India Meteorological Department on Thursday announced that the coming monsoon is ``mostly likely’’ to be normal, with a rainfall of 99 per cent of the long period average [LPA], with a model error of plus or minus five per cent.
The forecast also noted that there was a 47 per cent probability of the rainfall to be between 96 percent and 104 per cent, 24 per cent probability for it to be between 90-96 per cent, 17 per cent probability for between 104 to 110 per cent, eight per cent probability for being below 90 per cent and four per cent probability for above 110 per cent of the LPA.
In other words, rainfall was likely to be between 94 per cent and 104 per cent of the LPA, with a greater possibility for it to be near the lower end of the band than the upper end.
A press release issued at the briefing noted that recent forecasts from international and national agencies indicated that there was a probability for emergence of a weak El Nino conditions during the later part of the season and the development of a weak negative Indian Ocean Dipole event during the second half of the year.
If these came true, they could have an adverse impact on the rainfall at the tail end of the season.
The forecasts come close on the heels of a conference of national and international weather experts organised by IMD under the aegis of the World Meteorological Organisation at Pune on April 19 and 20.
A statement issued at the end of the meet, which looked at the likely monsoon scenario for the south Asia region had also predicted that the rainfall during the season was most likely to be within the normal range, but that there was a ``slight tendency’’ for it to be below normal.
The statement also noted that in terms of spatial distribution of rainfall, there was likelihood for below normal rainfall over some areas of north-western and southern parts of South Asia, while being close to the long-period average over the remaining parts.
Secretary, Ministry of Earth Sciences, Shailesh Nayak, declined to comment on the forecast made by the experts at the meet with regards to the possibility of below normal rainfall in south and northwest parts of the region, which corresponds to Tamil Nadu and other parts of southern peninsular region and Rajasthan and other parts of northwest India, apart from Sri Lanka and some parts of Pakistan.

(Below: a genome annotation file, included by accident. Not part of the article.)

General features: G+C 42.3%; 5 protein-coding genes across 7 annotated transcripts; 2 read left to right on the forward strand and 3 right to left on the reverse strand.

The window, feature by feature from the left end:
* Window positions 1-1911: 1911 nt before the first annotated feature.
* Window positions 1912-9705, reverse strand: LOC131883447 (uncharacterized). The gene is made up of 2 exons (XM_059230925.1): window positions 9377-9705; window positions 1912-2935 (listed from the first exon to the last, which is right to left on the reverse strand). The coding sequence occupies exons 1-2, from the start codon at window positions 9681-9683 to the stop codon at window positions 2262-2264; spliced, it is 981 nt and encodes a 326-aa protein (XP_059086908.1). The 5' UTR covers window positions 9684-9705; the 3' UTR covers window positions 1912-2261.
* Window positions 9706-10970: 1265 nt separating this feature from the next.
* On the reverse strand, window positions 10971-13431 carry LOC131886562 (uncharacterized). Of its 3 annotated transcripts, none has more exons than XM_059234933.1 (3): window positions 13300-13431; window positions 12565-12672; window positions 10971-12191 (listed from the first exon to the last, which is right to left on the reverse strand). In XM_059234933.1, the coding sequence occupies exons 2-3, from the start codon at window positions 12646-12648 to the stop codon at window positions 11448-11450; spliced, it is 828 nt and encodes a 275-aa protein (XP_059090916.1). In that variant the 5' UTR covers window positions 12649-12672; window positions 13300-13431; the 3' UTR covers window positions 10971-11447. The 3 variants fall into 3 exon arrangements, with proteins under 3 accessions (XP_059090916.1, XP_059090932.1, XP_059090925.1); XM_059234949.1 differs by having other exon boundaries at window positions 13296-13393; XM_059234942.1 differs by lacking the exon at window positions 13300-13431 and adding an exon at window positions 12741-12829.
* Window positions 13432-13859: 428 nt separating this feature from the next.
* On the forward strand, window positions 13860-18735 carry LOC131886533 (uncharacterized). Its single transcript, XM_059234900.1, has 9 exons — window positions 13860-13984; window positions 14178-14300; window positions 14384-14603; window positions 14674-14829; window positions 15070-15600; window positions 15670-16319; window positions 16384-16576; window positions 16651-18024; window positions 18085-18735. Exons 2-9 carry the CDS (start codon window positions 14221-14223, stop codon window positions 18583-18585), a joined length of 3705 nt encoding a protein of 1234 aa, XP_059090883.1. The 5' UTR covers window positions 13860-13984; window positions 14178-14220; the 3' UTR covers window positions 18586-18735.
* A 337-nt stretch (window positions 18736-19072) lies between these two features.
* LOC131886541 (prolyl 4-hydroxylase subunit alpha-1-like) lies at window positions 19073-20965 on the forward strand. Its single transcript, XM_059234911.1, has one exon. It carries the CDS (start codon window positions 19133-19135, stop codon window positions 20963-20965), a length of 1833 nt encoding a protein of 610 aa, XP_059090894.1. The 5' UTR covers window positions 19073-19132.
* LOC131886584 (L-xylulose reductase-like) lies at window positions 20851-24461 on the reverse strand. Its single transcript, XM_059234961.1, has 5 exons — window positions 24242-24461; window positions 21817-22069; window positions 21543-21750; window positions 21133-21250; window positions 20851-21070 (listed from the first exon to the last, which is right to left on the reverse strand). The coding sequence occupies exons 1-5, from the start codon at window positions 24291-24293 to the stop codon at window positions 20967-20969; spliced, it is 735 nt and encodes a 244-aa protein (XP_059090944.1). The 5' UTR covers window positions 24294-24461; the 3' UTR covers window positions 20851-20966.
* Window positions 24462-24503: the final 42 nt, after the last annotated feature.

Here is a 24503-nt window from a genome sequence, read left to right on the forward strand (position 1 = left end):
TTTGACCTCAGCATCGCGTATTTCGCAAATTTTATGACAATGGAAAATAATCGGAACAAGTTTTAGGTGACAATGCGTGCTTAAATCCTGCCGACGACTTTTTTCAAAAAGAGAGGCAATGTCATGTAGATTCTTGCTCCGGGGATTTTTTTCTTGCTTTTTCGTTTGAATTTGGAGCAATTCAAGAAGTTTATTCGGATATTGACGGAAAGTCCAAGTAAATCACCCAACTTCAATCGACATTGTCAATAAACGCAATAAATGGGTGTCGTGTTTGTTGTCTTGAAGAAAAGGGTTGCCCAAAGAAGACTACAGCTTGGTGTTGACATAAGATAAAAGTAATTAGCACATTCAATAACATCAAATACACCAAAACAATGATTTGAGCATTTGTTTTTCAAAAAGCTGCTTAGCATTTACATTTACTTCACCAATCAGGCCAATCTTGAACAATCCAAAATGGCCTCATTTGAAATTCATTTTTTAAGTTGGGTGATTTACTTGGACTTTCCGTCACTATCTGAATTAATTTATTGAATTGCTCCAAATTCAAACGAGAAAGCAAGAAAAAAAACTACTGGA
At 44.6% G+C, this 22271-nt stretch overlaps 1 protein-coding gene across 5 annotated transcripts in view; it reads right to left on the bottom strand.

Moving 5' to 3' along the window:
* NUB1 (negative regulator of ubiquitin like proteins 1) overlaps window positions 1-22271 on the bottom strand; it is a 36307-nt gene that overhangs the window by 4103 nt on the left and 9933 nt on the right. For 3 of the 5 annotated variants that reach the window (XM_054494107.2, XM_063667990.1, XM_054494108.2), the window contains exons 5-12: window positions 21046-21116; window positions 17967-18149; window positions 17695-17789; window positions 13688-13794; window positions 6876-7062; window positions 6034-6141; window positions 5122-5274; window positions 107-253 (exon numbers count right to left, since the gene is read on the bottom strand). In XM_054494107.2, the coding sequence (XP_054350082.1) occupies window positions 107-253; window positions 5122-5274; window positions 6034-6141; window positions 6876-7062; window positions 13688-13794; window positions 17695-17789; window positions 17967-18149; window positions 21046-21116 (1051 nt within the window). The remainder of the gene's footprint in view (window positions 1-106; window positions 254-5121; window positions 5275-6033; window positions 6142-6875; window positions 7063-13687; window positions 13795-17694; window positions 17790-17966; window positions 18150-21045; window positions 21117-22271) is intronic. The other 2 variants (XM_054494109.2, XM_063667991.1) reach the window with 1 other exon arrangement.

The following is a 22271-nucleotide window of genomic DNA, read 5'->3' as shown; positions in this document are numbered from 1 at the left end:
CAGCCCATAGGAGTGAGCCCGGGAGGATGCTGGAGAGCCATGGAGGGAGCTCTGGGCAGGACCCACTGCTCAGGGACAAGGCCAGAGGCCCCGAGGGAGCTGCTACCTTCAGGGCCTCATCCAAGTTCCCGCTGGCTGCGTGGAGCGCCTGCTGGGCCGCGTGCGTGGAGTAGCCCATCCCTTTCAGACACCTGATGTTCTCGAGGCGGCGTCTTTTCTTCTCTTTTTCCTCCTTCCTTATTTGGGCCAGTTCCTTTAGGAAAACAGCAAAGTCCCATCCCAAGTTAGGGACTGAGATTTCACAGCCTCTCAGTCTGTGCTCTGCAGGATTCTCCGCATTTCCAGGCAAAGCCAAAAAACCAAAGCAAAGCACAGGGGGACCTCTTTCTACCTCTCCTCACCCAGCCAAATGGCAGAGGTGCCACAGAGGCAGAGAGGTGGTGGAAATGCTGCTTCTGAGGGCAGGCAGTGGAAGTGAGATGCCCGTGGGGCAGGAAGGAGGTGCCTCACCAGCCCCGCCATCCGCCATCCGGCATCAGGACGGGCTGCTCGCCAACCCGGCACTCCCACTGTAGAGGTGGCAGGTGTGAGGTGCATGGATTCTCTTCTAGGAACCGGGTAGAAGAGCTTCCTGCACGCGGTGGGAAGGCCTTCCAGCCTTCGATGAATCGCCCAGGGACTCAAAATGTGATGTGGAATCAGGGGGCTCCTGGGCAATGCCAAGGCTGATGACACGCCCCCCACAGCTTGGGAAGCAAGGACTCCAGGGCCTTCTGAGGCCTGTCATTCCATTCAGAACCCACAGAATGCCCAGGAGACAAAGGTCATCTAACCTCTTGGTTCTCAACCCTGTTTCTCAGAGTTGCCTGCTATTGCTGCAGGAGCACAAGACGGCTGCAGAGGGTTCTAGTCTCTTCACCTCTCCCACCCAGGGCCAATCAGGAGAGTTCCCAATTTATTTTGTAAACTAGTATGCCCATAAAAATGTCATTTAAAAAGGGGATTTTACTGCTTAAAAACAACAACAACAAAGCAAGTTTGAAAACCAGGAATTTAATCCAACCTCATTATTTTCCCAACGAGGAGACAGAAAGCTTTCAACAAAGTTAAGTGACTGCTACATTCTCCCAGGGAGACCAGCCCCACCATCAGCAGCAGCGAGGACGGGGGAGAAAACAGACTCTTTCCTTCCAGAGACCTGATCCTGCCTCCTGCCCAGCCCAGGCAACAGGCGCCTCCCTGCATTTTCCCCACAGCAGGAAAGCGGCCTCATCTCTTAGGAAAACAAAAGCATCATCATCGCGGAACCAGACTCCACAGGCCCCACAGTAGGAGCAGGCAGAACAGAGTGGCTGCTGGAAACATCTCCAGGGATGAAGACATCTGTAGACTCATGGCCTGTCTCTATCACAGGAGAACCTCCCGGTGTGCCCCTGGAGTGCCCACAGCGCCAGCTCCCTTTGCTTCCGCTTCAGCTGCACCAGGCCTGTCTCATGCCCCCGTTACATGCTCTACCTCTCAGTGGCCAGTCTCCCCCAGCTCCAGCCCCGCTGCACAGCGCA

``It was a climate forecast for the South Asian region as a whole. The forecast we are making now is for India’’.
He also noted that the forecast made now was for the nation as a whole and that forecast for different regions of the country would be made later in June along with an update for the all-India rainfall forecast and month-wise forecasts for July and August.
``With the data available at the moment, only a long term forecast for the country in its entirety and a season as a whole can be made now. One would have to wait till June middle to make region-wise forecasts’’.
The IMD press release noted that the forecast was being made following a detailed analysis of the various global parameters that are considered to have an influence on Indian monsoon including sea surface temperatures over the Pacific Ocean and snow cover over Eurasia.
It has also taken into account forecasts made by international institutions including the WMO’s Lead Centre for Long Range Forecast- Multi-Model Ensemble, the United State’s National Centres for Environmental Prediction, UK’s Meteorological office, European Centre for Medium Range Weather Forecasts, Japan Meteorological Agency, and Asian-Pacific Economic Cooperation Climate Centre at Korea as also national institutions such as Space Applications Centre, Ahmedabad, Indian Institute of Tropical Meteorology, Pune and CSIR’s Centre for Mathematical Modelling and Computer Simulation, Bangalore.
The heading has been corrected for a typo error